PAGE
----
Nashville’s mayor, Megan Barry (D), urged the Metro Council to reconsider its “Nashville Together” bill that would have effectively made Nashville a sanctuary city.
The problem for Barry was the Metro Director of Law’s assessment that the bill was unenforceable. Between her urging and state-wide pushback from Republicans, the bill has been withdrawn.
The Nashville Metro Council plans to withdraw a controversial immigration bill amid intense opposition from city officials and state lawmakers, effectively ending a campaign to make Nashville a sanctuary city.
The sponsors of of the bill said Wednesday they had no choice but to table the proposal because of mounting pressure from state Republicans and a legal opinion from City Director of Law Jon Cooper, who said last week the ordinance is not enforceable as written. At-large Councilman Bob Mendes, the bill’s primary sponsor, conceded that “political realities” forced a retreat, the Tennessean reported.
“Despite the popular support in Davidson County, there’s been a great deal of opposition from outside the county, and these bills have become a political football for people running for governor in the Republican primary and other races statewide,” Mendes said at a news conference Wednesday.
The withdrawal is a stunning setback for the bill’s supporters, who just one week ago appeared to be on the cusp of victory. The Metro Council passed the bill — known locally as the “Nashville Together” ordinance — in a 25-8 vote on June 20, and the measure appeared certain to pass a final vote scheduled for July.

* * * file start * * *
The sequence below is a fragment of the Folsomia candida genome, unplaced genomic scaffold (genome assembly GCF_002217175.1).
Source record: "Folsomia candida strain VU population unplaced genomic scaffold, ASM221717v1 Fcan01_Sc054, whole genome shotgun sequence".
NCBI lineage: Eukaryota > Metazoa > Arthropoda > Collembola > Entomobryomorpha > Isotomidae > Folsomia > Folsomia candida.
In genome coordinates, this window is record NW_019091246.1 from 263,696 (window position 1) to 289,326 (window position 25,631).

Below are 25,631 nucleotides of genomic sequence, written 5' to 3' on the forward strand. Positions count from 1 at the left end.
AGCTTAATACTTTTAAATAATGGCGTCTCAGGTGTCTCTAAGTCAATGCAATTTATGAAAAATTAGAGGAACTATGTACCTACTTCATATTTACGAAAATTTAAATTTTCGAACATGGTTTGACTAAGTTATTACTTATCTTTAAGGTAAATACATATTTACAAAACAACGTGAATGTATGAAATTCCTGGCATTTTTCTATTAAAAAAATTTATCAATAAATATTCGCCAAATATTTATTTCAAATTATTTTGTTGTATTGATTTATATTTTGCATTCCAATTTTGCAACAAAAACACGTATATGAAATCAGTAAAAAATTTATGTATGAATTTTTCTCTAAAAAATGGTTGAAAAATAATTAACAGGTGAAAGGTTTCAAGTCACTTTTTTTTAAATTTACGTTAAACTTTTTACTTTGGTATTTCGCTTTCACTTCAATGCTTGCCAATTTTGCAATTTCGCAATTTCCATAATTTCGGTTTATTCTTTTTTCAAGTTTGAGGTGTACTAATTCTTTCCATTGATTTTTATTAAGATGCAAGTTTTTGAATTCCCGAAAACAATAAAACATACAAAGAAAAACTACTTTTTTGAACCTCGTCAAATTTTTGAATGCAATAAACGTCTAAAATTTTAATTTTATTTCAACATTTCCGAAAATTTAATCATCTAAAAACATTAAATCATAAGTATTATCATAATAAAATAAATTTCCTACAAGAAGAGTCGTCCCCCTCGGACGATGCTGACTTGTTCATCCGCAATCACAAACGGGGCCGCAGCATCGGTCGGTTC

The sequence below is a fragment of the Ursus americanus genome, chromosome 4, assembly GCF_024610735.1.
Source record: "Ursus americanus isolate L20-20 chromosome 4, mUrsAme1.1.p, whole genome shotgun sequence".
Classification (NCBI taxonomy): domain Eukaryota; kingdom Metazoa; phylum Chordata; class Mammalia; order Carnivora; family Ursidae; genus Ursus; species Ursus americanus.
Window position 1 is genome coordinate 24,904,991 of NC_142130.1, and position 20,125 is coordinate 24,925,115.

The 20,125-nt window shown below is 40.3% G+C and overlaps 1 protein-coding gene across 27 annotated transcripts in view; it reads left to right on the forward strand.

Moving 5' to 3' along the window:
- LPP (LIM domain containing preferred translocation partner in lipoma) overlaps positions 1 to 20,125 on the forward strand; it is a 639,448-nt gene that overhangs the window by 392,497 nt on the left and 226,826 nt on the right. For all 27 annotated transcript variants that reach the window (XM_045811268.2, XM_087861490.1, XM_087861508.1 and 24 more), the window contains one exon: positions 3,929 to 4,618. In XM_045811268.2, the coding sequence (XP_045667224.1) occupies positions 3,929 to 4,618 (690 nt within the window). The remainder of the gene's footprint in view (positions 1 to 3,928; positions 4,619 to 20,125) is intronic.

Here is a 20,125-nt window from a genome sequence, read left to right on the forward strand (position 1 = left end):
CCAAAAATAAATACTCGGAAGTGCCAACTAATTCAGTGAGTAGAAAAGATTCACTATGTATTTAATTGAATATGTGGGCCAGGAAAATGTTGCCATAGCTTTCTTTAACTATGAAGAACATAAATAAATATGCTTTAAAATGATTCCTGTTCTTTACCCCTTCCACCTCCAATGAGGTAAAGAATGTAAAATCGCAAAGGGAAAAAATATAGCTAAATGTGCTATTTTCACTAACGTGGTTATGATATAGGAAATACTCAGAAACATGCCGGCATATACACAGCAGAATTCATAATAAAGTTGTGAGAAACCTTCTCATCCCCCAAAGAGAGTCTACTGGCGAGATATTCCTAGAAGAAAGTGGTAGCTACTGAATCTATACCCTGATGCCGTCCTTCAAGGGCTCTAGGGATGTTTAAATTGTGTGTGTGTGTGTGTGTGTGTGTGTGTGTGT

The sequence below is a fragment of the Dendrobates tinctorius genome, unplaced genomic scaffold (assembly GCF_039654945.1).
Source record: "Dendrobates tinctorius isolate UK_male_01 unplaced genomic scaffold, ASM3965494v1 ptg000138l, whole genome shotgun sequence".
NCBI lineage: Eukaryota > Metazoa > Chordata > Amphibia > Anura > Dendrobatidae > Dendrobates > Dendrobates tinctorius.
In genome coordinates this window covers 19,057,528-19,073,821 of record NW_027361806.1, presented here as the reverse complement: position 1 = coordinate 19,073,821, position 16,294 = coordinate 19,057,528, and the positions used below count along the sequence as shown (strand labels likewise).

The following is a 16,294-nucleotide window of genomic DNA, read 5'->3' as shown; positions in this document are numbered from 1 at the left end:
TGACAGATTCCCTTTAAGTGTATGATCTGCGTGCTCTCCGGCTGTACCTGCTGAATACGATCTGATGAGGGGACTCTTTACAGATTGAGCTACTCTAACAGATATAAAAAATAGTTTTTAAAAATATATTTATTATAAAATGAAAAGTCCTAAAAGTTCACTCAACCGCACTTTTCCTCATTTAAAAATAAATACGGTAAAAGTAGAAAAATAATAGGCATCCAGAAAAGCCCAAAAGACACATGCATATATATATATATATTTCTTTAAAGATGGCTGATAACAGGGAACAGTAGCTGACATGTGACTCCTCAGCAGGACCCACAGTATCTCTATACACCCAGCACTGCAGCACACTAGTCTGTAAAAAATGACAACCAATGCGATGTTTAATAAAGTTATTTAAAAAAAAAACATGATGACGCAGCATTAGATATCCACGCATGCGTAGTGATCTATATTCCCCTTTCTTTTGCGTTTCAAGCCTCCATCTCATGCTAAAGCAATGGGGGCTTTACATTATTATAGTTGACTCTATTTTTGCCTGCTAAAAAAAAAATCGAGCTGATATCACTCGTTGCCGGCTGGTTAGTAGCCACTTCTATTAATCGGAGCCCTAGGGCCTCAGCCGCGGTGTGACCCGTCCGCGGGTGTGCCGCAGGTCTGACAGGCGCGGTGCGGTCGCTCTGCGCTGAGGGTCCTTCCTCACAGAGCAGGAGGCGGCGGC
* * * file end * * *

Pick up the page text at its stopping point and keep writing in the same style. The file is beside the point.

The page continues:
Although the term “sanctuary city” is not mentioned in the bill’s draft language, it would effectively prohibit all voluntary cooperation with immigration officials. If passed, the measure would have prevented Metro employees, including police officers, from requesting information about a person’s immigration or citizenship status. It also would have blocked the Davidson County Sheriff’s Office from honoring immigration detention requests from immigration authorities — commonly known as “detainers” — unless they came with an arrest warrant issued by a federal judge.
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